Written by jvr

October 8, 2018 at 10:41 am


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There is no horror from the past we cannot aggrandize. Our culture’s blindness is responsible for much of the terror in our lives. I’m not here to insist that Americans are the only blind people in the world; that is clearly false. However, knowing that blindness is a pan human condition regardless of the sightedness or lack thereof in any person of any people does not lessen the effects of said blindness. Is there anything knew anywhere concerning human frailty, human foibles? Have we grown less fallible, less likely to break under extreme pressure? Has there ever been at any time in any past, whatever history we examine–really historiography–a people of greater error in the matters of their humanity? Again, questions beget questions, answers left wanting in spite of how many responses are made . . .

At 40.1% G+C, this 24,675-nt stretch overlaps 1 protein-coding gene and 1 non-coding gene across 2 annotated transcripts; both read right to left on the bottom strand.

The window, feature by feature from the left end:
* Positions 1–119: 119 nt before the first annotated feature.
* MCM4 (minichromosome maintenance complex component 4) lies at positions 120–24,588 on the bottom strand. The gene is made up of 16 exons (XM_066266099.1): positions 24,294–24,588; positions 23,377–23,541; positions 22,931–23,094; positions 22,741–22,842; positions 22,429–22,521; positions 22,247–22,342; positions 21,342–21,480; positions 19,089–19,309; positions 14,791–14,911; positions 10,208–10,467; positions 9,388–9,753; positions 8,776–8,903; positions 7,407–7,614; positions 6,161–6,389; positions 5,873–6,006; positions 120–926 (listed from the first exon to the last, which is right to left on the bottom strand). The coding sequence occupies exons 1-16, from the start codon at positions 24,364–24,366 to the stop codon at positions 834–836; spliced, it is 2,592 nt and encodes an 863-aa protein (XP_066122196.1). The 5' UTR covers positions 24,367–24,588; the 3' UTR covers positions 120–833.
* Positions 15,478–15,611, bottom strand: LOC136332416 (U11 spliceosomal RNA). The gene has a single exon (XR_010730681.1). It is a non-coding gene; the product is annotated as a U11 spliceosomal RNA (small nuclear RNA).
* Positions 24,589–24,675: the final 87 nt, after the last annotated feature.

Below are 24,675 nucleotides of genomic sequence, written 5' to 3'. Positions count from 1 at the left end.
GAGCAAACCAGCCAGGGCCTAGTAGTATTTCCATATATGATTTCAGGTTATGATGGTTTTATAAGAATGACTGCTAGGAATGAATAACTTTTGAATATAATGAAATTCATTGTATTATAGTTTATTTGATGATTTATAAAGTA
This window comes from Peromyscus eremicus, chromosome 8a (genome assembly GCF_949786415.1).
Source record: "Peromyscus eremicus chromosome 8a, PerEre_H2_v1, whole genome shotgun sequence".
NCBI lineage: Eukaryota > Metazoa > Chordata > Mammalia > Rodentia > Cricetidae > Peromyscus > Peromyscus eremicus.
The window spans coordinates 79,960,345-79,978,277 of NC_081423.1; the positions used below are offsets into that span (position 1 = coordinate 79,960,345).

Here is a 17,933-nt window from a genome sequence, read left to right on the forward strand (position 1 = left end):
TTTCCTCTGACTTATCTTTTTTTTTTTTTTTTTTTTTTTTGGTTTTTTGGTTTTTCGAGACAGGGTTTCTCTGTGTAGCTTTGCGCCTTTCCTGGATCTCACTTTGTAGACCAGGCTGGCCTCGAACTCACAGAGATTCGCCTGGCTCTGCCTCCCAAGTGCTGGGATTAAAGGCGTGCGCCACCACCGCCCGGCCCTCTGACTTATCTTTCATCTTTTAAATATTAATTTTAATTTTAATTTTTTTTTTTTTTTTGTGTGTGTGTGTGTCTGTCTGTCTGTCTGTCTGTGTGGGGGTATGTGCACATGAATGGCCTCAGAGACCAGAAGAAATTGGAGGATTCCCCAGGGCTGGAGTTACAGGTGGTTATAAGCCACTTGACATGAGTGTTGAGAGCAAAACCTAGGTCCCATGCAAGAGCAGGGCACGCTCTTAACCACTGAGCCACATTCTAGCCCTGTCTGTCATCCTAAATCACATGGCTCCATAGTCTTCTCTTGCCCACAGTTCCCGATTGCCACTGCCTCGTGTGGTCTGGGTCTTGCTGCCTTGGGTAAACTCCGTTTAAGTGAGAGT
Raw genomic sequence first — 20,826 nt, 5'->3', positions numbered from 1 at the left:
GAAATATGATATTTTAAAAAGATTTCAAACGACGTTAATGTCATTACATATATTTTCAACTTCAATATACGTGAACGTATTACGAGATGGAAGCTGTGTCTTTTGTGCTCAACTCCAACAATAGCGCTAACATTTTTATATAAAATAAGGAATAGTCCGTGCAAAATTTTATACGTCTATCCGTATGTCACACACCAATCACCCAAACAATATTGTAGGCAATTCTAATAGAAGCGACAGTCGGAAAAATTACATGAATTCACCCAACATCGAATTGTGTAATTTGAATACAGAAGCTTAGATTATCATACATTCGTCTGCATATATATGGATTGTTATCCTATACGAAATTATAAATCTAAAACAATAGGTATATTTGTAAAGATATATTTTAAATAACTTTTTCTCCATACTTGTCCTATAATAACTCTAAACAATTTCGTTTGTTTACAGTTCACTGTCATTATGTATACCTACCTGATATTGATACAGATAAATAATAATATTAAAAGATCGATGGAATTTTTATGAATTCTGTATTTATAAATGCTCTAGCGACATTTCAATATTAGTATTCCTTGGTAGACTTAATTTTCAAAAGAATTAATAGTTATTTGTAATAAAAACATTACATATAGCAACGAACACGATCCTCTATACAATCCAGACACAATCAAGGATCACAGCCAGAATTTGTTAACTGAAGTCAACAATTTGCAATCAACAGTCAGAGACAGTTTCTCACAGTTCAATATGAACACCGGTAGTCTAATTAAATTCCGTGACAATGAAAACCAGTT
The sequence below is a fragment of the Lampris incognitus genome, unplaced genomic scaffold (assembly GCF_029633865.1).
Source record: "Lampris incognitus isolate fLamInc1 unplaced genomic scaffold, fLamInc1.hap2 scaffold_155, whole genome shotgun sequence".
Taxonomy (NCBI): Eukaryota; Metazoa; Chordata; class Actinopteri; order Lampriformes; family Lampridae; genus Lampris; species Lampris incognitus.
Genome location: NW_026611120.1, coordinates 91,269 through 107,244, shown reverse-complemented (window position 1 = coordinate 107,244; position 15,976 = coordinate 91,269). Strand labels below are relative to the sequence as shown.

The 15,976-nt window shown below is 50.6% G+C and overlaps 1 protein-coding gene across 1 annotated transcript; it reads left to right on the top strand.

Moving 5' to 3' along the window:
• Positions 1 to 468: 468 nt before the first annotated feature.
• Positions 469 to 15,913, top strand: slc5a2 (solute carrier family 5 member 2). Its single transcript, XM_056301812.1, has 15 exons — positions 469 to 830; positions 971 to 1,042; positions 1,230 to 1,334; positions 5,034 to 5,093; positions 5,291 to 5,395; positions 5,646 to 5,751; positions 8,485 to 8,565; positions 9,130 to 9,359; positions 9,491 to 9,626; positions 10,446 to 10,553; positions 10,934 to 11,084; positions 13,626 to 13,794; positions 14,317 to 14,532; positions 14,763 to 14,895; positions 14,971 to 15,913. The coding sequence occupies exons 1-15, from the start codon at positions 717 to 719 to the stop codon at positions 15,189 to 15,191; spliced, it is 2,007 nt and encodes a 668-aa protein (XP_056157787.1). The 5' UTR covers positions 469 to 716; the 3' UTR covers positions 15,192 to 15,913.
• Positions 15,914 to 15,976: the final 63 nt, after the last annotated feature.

I’m of the mind that history happens irrespective of who writes the historiography. One is not the other. There is history that is unwritten, unrecorded, unremembered, untold . . . I wish we did read enough to know who George Santayana was, let alone what he said about history and historical consciousness, that those who do not remember the past are condemned to relive it, but then reliving our past horrors seems one of the longest and strongest of all past times. We do ignore more than we should. We have become overbearingly tempo-centric, narrowly prescribing a dogma of a unified now and new as the only means by which we verify or validate.  Multicultural though should extend to the culture of time as it is oriented historically. What means history thus historiography, historicism in a culture as contempocentric as ours. Multicultural would thus be something like Mexico now, Mexico a generation ago, Mexico a century ago, two centuries ago, a millennia ago . . .